(Bloomberg) — The Federal Reserve is considering easing the conditions for banks’ access to its discount window, giving the firms a way to convert assets into cash without incurring losses, according to SVB Financial Group.
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Such a move would increase banks’ ability to meet depositors’ withdrawal demand without booking losses by selling bonds and other assets that have depreciated in value amid interest rate hikes – the dynamic that led to SVB. Fell on Friday.
The changes under discussion were described by people with knowledge of the matter, who asked not to be named because the talks are confidential. The Fed declined to comment.
Some banks began to draw on the discount window on Friday after authorities seized SVB’s Silicon Valley bank, people familiar with the situation said, the latest sign of growing tensions among the country’s lenders. In doing so, the banks were overtaking the so-called lender of second-to-last resort, the Federal Home Loan Bank System, which has seen a surge in borrowing over the past year.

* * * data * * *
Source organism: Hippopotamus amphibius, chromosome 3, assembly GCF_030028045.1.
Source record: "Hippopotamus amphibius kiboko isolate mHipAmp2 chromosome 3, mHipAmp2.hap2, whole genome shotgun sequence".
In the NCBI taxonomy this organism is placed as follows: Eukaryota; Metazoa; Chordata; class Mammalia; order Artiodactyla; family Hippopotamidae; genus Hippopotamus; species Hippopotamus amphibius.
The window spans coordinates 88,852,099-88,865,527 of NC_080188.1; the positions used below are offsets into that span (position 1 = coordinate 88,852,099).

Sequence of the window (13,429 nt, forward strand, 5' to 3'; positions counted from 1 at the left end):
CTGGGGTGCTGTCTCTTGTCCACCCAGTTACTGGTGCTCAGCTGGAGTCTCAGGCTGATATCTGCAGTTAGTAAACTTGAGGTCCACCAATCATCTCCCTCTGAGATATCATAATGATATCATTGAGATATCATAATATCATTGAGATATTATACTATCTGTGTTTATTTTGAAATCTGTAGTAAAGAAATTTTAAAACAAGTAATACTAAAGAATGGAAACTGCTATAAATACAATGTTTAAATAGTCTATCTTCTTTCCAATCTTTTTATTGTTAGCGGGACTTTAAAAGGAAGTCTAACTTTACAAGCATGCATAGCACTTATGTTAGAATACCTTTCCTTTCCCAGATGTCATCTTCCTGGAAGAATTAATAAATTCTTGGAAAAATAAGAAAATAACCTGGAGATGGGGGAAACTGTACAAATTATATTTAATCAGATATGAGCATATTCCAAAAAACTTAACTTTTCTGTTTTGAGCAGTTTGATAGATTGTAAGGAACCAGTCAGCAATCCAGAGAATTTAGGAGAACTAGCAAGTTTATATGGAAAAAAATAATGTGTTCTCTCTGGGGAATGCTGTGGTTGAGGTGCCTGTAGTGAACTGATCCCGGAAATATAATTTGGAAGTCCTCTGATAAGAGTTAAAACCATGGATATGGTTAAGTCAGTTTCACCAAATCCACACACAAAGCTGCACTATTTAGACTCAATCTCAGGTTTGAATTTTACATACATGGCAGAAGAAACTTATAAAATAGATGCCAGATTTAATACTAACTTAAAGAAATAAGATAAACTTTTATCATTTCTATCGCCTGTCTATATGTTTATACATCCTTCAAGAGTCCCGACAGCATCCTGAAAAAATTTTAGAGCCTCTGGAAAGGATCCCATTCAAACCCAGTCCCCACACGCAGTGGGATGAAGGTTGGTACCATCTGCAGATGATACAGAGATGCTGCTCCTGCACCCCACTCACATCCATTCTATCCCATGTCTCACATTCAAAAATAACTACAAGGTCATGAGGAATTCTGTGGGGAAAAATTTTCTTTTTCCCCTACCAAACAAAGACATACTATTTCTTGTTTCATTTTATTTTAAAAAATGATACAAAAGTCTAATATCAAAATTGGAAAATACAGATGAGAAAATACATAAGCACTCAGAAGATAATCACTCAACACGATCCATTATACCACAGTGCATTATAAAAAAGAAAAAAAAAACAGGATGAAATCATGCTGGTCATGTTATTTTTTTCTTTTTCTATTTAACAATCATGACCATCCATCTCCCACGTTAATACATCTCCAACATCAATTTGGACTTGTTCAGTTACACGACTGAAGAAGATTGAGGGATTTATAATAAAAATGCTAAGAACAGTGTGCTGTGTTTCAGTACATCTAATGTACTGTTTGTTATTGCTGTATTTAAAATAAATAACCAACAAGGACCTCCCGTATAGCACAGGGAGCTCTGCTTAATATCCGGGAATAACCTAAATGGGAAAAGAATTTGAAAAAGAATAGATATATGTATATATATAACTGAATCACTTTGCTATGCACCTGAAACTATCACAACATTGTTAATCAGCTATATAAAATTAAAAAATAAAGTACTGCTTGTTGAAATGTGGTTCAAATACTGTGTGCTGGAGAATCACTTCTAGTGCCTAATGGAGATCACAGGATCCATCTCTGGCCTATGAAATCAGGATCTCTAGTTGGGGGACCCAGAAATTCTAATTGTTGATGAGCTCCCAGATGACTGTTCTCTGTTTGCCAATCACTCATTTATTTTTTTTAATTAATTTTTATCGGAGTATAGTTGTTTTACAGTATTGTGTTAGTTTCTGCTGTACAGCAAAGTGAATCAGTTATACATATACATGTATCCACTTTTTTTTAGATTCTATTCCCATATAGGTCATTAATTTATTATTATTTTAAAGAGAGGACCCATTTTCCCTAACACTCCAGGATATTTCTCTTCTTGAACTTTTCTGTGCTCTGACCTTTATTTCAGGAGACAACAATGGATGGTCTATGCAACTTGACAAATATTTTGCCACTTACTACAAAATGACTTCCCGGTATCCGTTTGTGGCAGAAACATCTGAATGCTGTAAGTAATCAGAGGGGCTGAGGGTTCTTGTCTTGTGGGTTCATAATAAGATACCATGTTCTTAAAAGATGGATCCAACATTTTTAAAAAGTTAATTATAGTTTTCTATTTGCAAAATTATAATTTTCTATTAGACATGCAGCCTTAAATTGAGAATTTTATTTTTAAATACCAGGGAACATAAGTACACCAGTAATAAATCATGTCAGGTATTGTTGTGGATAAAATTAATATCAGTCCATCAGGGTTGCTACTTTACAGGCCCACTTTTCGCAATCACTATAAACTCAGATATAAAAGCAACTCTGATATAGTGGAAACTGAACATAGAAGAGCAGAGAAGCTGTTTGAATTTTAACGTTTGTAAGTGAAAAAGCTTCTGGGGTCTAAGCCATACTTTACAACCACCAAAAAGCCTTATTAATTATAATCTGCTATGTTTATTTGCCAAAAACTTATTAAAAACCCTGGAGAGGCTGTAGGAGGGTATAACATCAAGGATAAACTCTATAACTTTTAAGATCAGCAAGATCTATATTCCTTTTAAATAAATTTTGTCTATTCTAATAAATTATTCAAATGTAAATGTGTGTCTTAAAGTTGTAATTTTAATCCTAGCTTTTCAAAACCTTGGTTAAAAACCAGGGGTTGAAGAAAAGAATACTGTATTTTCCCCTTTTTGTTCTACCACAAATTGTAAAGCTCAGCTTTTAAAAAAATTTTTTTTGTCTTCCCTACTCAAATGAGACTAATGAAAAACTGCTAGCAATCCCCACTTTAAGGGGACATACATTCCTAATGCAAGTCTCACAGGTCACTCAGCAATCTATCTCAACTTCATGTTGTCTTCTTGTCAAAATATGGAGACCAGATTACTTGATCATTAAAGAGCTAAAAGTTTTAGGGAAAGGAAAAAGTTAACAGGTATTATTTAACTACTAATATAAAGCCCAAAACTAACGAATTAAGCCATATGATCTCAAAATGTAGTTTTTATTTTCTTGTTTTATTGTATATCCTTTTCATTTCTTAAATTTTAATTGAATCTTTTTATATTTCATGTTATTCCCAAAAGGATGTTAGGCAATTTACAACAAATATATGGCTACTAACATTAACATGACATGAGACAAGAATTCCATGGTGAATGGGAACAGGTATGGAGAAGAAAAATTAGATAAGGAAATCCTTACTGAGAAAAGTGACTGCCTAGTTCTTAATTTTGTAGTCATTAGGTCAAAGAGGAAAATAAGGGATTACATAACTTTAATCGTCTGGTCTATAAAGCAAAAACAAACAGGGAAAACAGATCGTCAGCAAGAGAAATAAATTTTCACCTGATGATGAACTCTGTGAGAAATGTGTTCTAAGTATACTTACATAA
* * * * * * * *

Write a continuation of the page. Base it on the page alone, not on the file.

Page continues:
It is not clear how many banks did this. At least one would have used New York FHLB in general. In a statement, the New York FHLB said it “experienced increased demand from our members as they reacted to a volatile market” but was able to honor the borrowing requests made on Friday.
The Fed currently has two lending programs under the discount window. The primary credit program is for healthy banks that can bring collateral to the Fed and receive loans at a nominal penalty over their overnight lending rate, known as the federal funds rate.
There is a second program called secondary loans aimed at troubled banks, which involve higher penalty rates and shorter terms on the loans.
The Fed usually cuts assets in both programs to insure itself against risk. For example, Treasuries held longer than 10 years face a 5% haircut due to their volatility. The haircut could be changed by the Fed so that they pay out more credit on a relatively safe pool of collateral.
The use and terms of the discount window are within the Fed’s own decision-making and avoids the multi-agency sign-off required in the Emergency Lending Facility.
—With assistance from Saleha Mohsin.
(Updated with background on the operation of the discount window from the sixth paragraph.)
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